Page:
Last week's protest against Phil Wolf's anti-Obama sign was a real gas, says one picketer.
Last week's protest against Phil Wolf's anti-Obama sign was a real gas, says one picketer.

Anti-Obama sign protesters: Did dealership employees try to asphyxiate them?

Updates below:

The appearance last month of an anti-Obama billboard at Wolf Interstate Leasing & Sales, 4855 Miller Street in Wheat Ridge, prompted plenty of attention and even charges of racism for the way it linked the President (caricatured in a turban) to jihad and the murders at Fort Hood, Texas.

For the most part, this didn't bother the dealership's owner, Phil Wolf. He was generally thrilled by the response generated by his provocative placard, which also raises doubts about Obama's nation of birth.

But according to local resident Pat Dunn, Wolf's employees haven't exactly thrown out the welcome mat for her and other people who've been picketing the business over the sign. "While we were out there last Saturday, they positioned ten or eleven cars only three feet away from us and kept them running for two hours, with the carbon monoxide pouring out. They tried to asphyxiate us."

As Dunn tells it, there's been tension since her group of protesters began showing up on the public sidewalk alongside the Wolf property shortly after news of the billboard broke. She accuses staffers of "trying to intimidate us, wanting to know who was paying us." But that didn't dissuade Dunn, and last Saturday, November 28, she joined "about 24 women and four men" on the picket line.

Channel 31 covered the rally but didn't catch the strategy involving moving and firing up assorted vehicles. Dunn says that after about ninety minutes of breathing the fumes, she called Wheat Ridge Police. "They said, 'There's nothing we can do about it. You'll just have to move,'" she recalls. But when they did so, she says dealer personnel simply positioned running vehicles at their new location.

Protesters with a sign of the times last Saturday.
Protesters with a sign of the times last Saturday.

Over the past week, Dunn says she's spoken to various Wheat Ridge city and police representatives to see if the dealership might be violating a law -- maybe so-called "puffer" regulations some municipalities have enacted. But no. In the end, Dunn says, "They gave us three things we could do: get a civil attorney, picket elsewhere or mitigate the circumstances by wearing masks."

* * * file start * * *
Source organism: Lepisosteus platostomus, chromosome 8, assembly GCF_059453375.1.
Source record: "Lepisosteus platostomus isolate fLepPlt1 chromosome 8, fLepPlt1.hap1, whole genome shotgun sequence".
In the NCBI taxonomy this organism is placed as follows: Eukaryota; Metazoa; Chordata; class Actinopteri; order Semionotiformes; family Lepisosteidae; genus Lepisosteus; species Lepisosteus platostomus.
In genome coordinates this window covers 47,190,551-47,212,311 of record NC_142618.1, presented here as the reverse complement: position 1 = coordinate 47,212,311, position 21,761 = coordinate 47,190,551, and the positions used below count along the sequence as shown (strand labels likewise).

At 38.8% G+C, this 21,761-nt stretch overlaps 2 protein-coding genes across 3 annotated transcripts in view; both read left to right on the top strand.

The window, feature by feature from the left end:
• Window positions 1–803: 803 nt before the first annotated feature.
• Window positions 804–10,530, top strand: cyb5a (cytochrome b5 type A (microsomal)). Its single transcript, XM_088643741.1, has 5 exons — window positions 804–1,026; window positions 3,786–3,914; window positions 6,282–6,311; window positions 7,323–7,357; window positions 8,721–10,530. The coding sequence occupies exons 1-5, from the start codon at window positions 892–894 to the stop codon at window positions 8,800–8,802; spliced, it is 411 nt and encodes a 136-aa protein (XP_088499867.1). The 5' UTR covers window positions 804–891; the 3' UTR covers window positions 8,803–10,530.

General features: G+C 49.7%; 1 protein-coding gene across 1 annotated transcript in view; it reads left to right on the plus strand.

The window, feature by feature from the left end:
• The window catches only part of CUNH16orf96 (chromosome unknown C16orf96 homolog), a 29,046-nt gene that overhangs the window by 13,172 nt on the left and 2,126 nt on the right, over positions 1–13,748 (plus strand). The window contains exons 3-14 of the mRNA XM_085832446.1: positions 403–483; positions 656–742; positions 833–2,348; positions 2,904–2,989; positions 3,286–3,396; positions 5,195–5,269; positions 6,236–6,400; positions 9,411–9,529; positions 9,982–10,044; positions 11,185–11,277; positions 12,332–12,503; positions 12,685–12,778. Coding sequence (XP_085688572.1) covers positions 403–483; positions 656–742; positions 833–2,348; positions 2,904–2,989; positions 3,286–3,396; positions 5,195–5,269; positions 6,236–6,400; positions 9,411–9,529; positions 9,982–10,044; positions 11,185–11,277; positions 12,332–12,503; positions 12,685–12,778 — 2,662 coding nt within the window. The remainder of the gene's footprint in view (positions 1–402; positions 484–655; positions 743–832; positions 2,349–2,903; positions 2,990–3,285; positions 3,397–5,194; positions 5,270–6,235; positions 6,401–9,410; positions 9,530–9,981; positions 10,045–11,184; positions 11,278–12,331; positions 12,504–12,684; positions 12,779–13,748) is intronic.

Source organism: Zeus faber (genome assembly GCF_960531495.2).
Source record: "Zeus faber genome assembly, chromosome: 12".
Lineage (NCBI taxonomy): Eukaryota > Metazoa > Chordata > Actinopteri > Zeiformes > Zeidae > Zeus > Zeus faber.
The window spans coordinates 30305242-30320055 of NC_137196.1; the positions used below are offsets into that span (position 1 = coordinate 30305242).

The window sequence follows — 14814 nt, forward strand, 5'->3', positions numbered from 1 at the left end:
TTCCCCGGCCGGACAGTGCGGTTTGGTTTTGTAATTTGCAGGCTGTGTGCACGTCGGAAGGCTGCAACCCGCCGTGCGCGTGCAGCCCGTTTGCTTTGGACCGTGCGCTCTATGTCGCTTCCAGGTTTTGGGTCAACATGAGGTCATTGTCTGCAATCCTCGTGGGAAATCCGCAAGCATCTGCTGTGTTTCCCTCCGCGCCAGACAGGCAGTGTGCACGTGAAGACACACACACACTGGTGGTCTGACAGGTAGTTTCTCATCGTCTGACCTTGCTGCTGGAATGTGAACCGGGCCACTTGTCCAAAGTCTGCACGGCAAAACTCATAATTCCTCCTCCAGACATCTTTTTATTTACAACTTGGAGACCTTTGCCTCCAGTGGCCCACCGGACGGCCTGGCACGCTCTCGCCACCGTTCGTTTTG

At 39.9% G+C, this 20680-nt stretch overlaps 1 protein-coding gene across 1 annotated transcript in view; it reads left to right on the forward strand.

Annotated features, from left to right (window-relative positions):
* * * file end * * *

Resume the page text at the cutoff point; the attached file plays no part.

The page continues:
Dunn is opting for the latter tack, purchasing face masks of the sort sold at home-improvement stores. Unfortunately, they provide no protection for the eyes and only limited relief for the lungs. And then there's the matter of assorted protesters' ages.

"Some of these progressive women -- and we even have some nuns -- are elderly," Dunn says. "They're not in the best shape to begin with, and last week, people were complaining about nausea and burning eyes.

"I'm devastated," she continues. "How can I recruit people to come out to protest when there's the possibility that they're going to get sick?"

As such, Dunn doesn't know if she'll have as large a turnout for her next protest -- 10 a.m. Saturday, December 5, at the dealership -- as the one that showed up last week. But she promises that she'll be on hand, along with what she calls "a hardcore contingent" intent on registering their displeasure with Wolf's message.

"I understand that he has the First Amendment right to have that billboard," she says. "But we have the First Amendment right to protest, and we're going to keep doing it, even if they keep trying to asphyxiate us."

A call has been placed to Phil Wolf. Once he responds, this blog will be updated.

Update, 9:38 a.m.: Just spoke to Phil Wolf, and when I told him Pat Dunn's story about his employees positioning running vehicles near protesters so that they were bathed in carbon monoxide, he said, "It's news to me.

"A car lot's a lot like a clothing store at a mall," he continued. "They're constantly changing mannequins and clothes. They move stuff around constantly, and we do, too."

Regarding the question of whether the protesters had been targeted, Wolf said, "I can't imagine they'd waste any time on them, honestly."

But what if he found out something like this had actually happened? Would he tell his employees to knock if off? Here's his response:

"What we'll do is what we'll always do, which is run our business. It's our business, and we're not letting anyone else run our business. If they're offended by anything I do, they don't have to be there. And if they're offended by anything we do, I can't help that."

Update number two, 10:02 a.m.: Got another call from Phil Wolf, who did some follow-up with employees after our previous conversation, documented above. And it turns out there may have been some protester targeting after all.

"When the weather gets cold, our guys will start up the diesels every day, just to make sure they start -- and I guess a couple of the guys did back them around over by those people," he says. "I don't know if they did it on purpose or not. Maybe it was just guys having fun, I don't know.

"They also told me they turned one of the radios on to some conservative talk show -- turned it on really loud."

Wolf says these actions were prompted by "some of these people getting right over by our driveway. I guess they had to call the police out a couple of times to move them back. So maybe there's a little animosity.

"If that offends them, sorry; they don't have to be there. But I hope it didn't bother anybody. That wasn't our intent."

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